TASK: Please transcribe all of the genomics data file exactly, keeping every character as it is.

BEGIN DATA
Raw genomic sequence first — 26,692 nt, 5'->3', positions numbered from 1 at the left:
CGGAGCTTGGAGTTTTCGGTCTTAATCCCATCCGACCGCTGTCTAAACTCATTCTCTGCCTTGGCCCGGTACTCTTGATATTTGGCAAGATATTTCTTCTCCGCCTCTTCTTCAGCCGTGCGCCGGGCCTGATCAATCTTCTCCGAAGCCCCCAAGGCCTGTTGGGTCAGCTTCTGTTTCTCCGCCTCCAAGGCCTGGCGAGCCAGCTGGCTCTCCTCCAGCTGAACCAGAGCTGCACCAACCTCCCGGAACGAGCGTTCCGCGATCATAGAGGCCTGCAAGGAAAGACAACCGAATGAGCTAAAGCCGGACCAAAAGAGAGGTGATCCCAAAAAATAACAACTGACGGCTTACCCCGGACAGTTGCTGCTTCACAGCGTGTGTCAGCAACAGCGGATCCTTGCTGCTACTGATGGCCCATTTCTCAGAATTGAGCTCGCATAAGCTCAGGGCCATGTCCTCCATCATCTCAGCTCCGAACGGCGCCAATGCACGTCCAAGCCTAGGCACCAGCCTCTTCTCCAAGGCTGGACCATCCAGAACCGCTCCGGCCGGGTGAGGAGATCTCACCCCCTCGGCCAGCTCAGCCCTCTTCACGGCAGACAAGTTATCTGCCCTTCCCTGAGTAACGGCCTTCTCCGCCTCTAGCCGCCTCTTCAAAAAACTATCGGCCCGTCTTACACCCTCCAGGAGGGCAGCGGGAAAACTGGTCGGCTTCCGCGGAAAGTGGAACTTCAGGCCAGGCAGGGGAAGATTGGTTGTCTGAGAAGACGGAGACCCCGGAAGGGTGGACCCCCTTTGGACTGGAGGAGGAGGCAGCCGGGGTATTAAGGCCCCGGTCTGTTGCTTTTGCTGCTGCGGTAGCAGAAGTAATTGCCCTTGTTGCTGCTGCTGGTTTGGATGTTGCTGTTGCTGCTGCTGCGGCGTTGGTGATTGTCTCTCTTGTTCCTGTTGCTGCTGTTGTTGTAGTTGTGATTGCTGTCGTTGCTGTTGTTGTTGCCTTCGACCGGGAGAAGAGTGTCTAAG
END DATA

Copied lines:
Raw genomic sequence first — 26,692 nt, 5'->3', positions numbered from 1 at the left:
CGGAGCTTGGAGTTTTCGGTCTTAATCCCATCCGACCGCTGTCTAAACTCATTCTCTGCCTTGGCCCGGTACTCTTGATATTTGGCAAGATATTTCTTCTCCGCCTCTTCTTCAGCCGTGCGCCGGGCCTGATCAATCTTCTCCGAAGCCCCCAAGGCCTGTTGGGTCAGCTTCTGTTTCTCCGCCTCCAAGGCCTGGCGAGCCAGCTGGCTCTCCTCCAGCTGAACCAGAGCTGCACCAACCTCCCGGAACGAGCGTTCCGCGATCATAGAGGCCTGCAAGGAAAGACAACCGAATGAGCTAAAGCCGGACCAAAAGAGAGGTGATCCCAAAAAATAACAACTGACGGCTTACCCCGGACAGTTGCTGCTTCACAGCGTGTGTCAGCAACAGCGGATCCTTGCTGCTACTGATGGCCCATTTCTCAGAATTGAGCTCGCATAAGCTCAGGGCCATGTCCTCCATCATCTCAGCTCCGAACGGCGCCAATGCACGTCCAAGCCTAGGCACCAGCCTCTTCTCCAAGGCTGGACCATCCAGAACCGCTCCGGCCGGGTGAGGAGATCTCACCCCCTCGGCCAGCTCAGCCCTCTTCACGGCAGACAAGTTATCTGCCCTTCCCTGAGTAACGGCCTTCTCCGCCTCTAGCCGCCTCTTCAAAAAACTATCGGCCCGTCTTACACCCTCCAGGAGGGCAGCGGGAAAACTGGTCGGCTTCCGCGGAAAGTGGAACTTCAGGCCAGGCAGGGGAAGATTGGTTGTCTGAGAAGACGGAGACCCCGGAAGGGTGGACCCCCTTTGGACTGGAGGAGGAGGCAGCCGGGGTATTAAGGCCCCGGTCTGTTGCTTTTGCTGCTGCGGTAGCAGAAGTAATTGCCCTTGTTGCTGCTGCTGGTTTGGATGTTGCTGTTGCTGCTGCTGCGGCGTTGGTGATTGTCTCTCTTGTTCCTGTTGCTGCTGTTGTTGTAGTTGTGATTGCTGTCGTTGCTGTTGTTGTTGCCTTCGACCGGGAGAAGAGTGTCTAAG